I mention this experience because I am amazed that after filming that movie, in which the ravishes of Communism were put into such relief, that Julie Christie would continue to see Communism as an ideal worth pursuing. Of course movies are not life, but if I was confronted day in, day out over months of filming with the realities of that era and had to participate in the re-tellings of such horrors, they certainly would have made impressions on me that were obviously lost on Ms. Christie. I guess in that sense, she 's never going to leave Russia either.

Saturday, May 05, 2007


Just when you thought I couldn't get any more obsessed...I go and discover Pâtisserie Chantilly. It's tucked away in a strip mall, you wouldn't ever know it was there. But I found out. Boy did I ever. My first trip there I sampled their signature piece, the choux aux sésames, , and I was floored. Sesame isn't exactly a flavor I think of when I think dessert. But I am hard pressed to think of a more delightful dessert than this. And the size of the choux makes it just right for that elusive dessert we all seek (well at least in my family): just a little sweet after dinner, substantial enough to sate the sweet tooth, but not enough to regret it.

Next I had
lemon madeleines. They were ok, not the best I've ever had. I ended on the caramel machiatto, a confection created to look like a cup of espresso, but made entirely of pastry. Next time around I'm going to try the tarte aux fruits...and maybe some of the items that were sold out (there were quite a few of those!)

In front of me in the line at the counter were two mothers and their children. What nice moms! My mom would have never taken me to a pastry shop "just because". She also would have never spent $74 on pastries like these moms did. It was worth it, I'm sure!

Thursday, May 03, 2007

Certified Geekdom

I got a link to this video this morning and I admit I was drawn in. It's the Bayeux Tapestry, animated.

Thursday, April 26, 2007

A review of "Tinisima"

by Elena , Poniatowska

Tina Modotti is a fascinating 20th century character whose life was stranger than fiction. Elena Poniatowska, journalist and author, allegedly spent 10 years researching Modotti, and this novel is the fruit of that labor. It’s difficult to understand why she chose to write a novel instead of a biography. Her training as a journalist is evident throughout this book, much to its detriment. Modotti’s life is intricately plotted: first she did this, then she did that. We get a well-researched timeline of events that would be laudable in biographical form, but we never quite come to understand Modotti.

Why would such a vibrantly voluptuous spirit, the center of bohemian Mexico in the 1920s, who tried so hard to create beautiful forms in both art and life consciously subsume and excise all remnants of her unique personality from her life to become a drab gray Comintern agent, abandoning her appearance and her art? Why would she go from a sybaritic plethora of male admirers to obsessing over a pro-Stalinist assassin that just couldn’t be bothered to pay her attention? How was her automatic love of mankind and the idealism it engendered tricked and blinded by the evils committed in the name of Communism? If there were no answers to these questions to be found in all Poniatowska’s biographical research, than certainly a novel might be the ground for examining these questions. It would allow the author to venture with imagination to answer what is left unknown. But Poniatowska creates a Modotti so opaque that psychological understanding becomes impossible.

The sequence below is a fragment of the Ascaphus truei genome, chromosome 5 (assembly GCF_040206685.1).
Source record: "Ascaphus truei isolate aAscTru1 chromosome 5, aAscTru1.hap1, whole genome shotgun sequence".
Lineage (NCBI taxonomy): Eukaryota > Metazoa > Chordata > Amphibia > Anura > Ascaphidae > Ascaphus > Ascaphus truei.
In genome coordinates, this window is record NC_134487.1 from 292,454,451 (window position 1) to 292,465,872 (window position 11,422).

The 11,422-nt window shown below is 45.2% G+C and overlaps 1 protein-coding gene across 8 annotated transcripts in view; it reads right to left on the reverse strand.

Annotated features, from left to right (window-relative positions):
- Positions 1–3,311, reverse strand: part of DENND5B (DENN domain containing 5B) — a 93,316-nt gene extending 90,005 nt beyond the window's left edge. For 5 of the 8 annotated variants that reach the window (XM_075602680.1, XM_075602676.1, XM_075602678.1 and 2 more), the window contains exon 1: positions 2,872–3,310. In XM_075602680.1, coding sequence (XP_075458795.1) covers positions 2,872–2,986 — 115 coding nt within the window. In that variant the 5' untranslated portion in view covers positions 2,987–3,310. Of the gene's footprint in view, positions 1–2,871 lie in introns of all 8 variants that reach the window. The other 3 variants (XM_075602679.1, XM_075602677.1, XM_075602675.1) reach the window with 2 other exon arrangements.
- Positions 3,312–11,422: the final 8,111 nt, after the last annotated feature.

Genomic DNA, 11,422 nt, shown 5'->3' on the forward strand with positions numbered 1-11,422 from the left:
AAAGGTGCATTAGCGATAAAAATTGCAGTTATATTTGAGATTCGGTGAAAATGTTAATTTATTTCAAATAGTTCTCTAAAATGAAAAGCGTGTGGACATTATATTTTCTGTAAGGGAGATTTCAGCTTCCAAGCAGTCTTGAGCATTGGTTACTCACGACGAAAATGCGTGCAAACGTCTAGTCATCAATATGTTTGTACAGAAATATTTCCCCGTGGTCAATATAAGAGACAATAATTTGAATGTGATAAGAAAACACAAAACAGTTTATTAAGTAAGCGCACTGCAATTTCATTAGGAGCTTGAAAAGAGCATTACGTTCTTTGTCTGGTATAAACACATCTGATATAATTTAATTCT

Modotti crosses paths with hundreds of people in this book. The work is peppered with names of people that are just randomly inserted, possibly to give events context but without context of their own, making it impossible to tell to the reader if a) the person is fictional or b) the person really existed. I get the feeling that most of the people named were real, however Poniatowska gives next to no information about them, so their addition becomes blather. Additionally, as there is no internal examination of Modotti herself, there is no examination of her interaction with these people that would help us understand anything about them. Weston did this, Mella did that, Rivera said this, Vidali went here…we don’t know why, they just did, and we stop caring. I couldn’t be bothered to finish the book with 50 pages to go.

I’m sure Modotti’s life would make a fascinating biography. That’s what I should have read instead of this.

Wednesday, April 25, 2007

Synchonized Swimming Contest Routine

This is from Girls' Camp, and these are all peeps I know. Unfortunately I wasn't a counselor that year, but thank goodness we have video!

Tuesday, April 24, 2007

Oh the Humanity!

I've thought a lot about whether I should write this post. Since the shootings at Virginia Tech, there's been a lot of discussion about showing evil in the media. Some say that by looking into the eyes of pure evil we can educate ourselves and thus protect ourselves. Some argue evil can exert such influence that acknowledging or studying it gives it more power. I normally am all for not giving evil any power, but I feel that we citizens of planet earth have not been sufficiently warned about this particular evil. No photos will be posted here, no extensive description proffered. Those who want to look can look. Those who are afraid what damage might be wrought on their eternal souls can choose not to view it. I just wanted to give evil a human face. Well, I guess it's not human, but as close to human as the guy who gave Michael Jackson his first seven referals to plastic surgeons could look...

Saturday, April 21, 2007

I was talking to my friend this past week and she commented that I "wouldn't be me without [my] obsessions." I guess that's true, but I've always been to busy obsessing about my latest obsession to make that self-realization. So I thought I'd share with you my new obsession: I was a Crabcakes Benedict virgin till last week. This is the second Saturday in a row that I had them for brunch, the first at Good Stuff, the second at Misto. They were even better the second time around. Don't they look delectable?